Korean pianist Ah Ruem Ahn performs fearless programme at first night of Festival Recital Series
The Abu Dhabi Festival began on Tuesday with a show of understated excellence, rather than show-stopping bombast, as the first concert of the new Festival Recital Series kicked off a month of live performances.
Serving as something of a warm- up to the main fortnight of concerts, which begin on March 20, the new addition will showcase three virtuosos in intimate settings, performing to not more than 100 people in a small room at Emirates Palace.
Launching the series was the South Korean pianist Ah Ruem Ahn, who was fearless in her programme. Debate rages about whether Chopin’s Preludes were ever meant to be played together as a set. While Bach ordered his 48 preludes in rising semitones – as if a reference book to flick through – Chopin’s 24 Preludes are arranged so that a major key is followed by its relative minor, and then its fifth (so C major is followed by A minor, then G major and E minor, and so on).
They were largely written in the winter of 1838, and the form allows a player to move between all 24 musical keys harmoniously in a single sitting. And yet Chopin himself never performed more than four in a single evening. One gets the feeling the Polish composer was laying down a gauntlet even he was not too foolish enough to take up. Yet 176 years later, Ah tackled the challenge with absolute conviction.
Performed together, the Preludes offer a number of oppositions. Arranged as they are in a circle of fifths, the set is defined by the rules of its own neat, rational form. Yet the short pieces – between 12 and 90 bars – overflow with the irrationality of emotion, at turns harrowing and wistful, a microscopic snapshot of Chopin’s insight into the human condition.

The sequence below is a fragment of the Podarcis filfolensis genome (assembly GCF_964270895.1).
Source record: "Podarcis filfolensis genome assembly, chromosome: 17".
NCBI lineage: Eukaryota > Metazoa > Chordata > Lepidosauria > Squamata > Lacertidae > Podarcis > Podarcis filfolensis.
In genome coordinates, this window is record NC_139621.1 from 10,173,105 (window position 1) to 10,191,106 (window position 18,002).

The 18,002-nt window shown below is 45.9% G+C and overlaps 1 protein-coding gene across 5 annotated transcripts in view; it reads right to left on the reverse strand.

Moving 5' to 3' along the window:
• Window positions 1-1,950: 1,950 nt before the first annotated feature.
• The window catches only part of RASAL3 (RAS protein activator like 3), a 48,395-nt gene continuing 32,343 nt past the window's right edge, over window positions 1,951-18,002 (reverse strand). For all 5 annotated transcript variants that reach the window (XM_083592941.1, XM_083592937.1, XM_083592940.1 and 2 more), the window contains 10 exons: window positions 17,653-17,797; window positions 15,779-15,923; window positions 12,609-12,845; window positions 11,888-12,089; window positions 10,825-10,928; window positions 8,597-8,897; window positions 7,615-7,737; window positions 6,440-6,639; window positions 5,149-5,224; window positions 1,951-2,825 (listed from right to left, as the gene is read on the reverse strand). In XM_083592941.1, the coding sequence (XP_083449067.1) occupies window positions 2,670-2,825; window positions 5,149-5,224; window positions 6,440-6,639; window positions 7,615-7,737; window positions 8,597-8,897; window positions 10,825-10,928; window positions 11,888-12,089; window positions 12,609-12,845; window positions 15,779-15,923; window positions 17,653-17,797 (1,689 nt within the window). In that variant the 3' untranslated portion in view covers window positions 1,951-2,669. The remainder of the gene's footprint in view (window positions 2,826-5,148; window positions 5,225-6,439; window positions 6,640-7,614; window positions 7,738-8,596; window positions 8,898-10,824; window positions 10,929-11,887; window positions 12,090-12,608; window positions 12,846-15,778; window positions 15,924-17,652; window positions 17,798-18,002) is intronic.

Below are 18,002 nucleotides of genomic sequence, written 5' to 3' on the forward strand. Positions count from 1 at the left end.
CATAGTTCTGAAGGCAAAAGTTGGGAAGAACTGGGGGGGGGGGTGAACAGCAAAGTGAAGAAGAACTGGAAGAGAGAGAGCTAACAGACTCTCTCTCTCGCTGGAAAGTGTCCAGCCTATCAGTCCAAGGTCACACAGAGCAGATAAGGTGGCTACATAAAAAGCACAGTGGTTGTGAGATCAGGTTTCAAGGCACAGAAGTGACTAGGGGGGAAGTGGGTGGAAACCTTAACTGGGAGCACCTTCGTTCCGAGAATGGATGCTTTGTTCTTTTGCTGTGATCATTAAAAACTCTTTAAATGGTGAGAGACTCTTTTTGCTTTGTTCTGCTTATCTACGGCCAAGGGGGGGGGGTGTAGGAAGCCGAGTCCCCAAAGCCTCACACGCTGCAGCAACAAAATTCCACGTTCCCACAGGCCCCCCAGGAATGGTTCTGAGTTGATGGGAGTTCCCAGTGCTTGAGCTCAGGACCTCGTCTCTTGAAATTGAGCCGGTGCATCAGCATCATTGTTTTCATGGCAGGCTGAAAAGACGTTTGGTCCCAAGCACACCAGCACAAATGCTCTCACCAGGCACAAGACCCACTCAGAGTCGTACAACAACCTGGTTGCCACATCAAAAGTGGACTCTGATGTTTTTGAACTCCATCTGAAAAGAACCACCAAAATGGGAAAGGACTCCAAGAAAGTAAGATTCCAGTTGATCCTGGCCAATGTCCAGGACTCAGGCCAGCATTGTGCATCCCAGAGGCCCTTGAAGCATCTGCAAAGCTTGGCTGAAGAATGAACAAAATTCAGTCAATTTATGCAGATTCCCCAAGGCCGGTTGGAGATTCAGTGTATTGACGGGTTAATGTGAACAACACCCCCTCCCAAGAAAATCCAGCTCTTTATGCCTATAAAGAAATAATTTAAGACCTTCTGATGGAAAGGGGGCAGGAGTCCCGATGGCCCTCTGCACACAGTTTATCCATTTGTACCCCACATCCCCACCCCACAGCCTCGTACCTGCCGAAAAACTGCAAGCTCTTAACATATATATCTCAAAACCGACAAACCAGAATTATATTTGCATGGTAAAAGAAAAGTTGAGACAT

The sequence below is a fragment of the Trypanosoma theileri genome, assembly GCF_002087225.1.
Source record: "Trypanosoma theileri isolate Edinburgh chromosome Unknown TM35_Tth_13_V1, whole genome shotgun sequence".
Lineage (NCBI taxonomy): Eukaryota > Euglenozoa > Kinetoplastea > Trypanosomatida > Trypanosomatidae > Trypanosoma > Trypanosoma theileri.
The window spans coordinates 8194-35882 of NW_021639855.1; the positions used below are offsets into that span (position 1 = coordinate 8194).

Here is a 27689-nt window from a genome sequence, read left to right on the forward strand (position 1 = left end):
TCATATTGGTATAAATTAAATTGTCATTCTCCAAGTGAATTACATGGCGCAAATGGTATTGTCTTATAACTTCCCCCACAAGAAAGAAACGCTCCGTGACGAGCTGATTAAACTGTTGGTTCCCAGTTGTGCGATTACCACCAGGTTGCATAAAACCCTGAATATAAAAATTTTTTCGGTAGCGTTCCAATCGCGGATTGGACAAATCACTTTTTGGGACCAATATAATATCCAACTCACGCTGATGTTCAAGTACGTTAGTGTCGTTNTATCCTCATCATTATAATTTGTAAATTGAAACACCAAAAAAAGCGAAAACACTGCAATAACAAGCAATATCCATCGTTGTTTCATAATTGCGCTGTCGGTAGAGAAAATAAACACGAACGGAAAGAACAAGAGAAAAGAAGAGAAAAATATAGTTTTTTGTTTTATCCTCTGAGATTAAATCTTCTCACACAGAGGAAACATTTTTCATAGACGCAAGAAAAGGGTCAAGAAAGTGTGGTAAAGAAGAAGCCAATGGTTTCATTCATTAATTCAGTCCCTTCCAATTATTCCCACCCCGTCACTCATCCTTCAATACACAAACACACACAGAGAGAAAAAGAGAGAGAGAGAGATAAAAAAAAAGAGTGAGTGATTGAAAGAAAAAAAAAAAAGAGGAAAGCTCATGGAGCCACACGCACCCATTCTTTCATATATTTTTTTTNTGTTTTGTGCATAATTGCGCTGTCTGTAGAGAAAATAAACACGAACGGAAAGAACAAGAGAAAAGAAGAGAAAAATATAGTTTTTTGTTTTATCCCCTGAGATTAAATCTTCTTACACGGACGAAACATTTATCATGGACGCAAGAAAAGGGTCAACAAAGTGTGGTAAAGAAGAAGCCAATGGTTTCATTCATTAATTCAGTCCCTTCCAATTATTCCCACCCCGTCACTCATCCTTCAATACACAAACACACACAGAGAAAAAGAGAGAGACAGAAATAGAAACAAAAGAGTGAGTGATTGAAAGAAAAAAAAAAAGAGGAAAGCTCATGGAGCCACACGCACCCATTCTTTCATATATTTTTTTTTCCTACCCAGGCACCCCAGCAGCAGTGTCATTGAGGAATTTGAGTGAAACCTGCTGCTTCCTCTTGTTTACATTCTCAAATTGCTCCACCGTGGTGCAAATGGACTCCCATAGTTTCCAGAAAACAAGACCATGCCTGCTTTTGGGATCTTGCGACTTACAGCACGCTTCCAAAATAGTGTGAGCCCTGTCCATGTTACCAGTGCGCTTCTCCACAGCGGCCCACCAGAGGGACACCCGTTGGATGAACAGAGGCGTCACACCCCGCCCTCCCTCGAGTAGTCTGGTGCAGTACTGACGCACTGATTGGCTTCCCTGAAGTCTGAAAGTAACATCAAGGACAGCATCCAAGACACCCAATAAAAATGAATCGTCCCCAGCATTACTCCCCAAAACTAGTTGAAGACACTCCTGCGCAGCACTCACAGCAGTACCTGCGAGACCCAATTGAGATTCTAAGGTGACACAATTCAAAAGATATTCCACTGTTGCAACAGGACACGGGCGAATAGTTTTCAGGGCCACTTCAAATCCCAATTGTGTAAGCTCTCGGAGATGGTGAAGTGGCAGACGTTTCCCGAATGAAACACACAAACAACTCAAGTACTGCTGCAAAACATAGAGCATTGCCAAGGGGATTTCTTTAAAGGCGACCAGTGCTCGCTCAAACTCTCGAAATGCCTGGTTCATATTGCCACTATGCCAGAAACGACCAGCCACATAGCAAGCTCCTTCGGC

Moreover, the Preludes are renowned for the dexterity they demand, but where the set could be relegated to a purely technical challenge, the sparsity of arrangements – and the lack of direction on how to link them – offers the player a rare interpretive freedom.
A third opposition comes from the emotional friction the limiting form creates. By ordering the set to flit between major and minor keys so frequently – many pieces last less than a minute – there’s a restless tension for both the audience and performer, as the room’s mood shifts between bright lyricism and dramatic romanticism in the space of a few bars.
The overall effect of hearing the Preludes in recital is like sitting at an ocean’s edge, watching as a series of ever-changing waves roll in around you – from clear, pure blue, tropical cascades to ragged, spitting, debris-laden tsunamis crashing at your feet. And it’s hard to believe many of those in the room that evening will ever hear them better performed.
The Preludes represent a pianist’s right of passage, demanding so many moods, approaches and techniques in a single sitting. Performing entirely from memory, Ah appeared not to be thinking the music, but feeling it.
With great empathy for the material’s pacing, sometimes she barely broke between pieces, other times allowing long looming chords to ring out profoundly for close to 10 second before resuming the recital.
Earlier in the evening, Ah displayed the same empathetic intuition with a deeply moving performance of a work by Schubert, who she says is her favourite composer. The composer’s first four Impromptus are another historically important set of varying emotional textures, and one felt the pianist’s affection for the work in the ease of her approach to the keys.
The evening opened with an accomplished performance of Haydn’s comparatively undemanding Piano Sonata 46.
• The Festival Recital Series continues with Julien Libeer on March 13 and Aisha Syed Castro on March 17. Both performances are sold out. Find out more about the festival at www.abudhabifestival.ae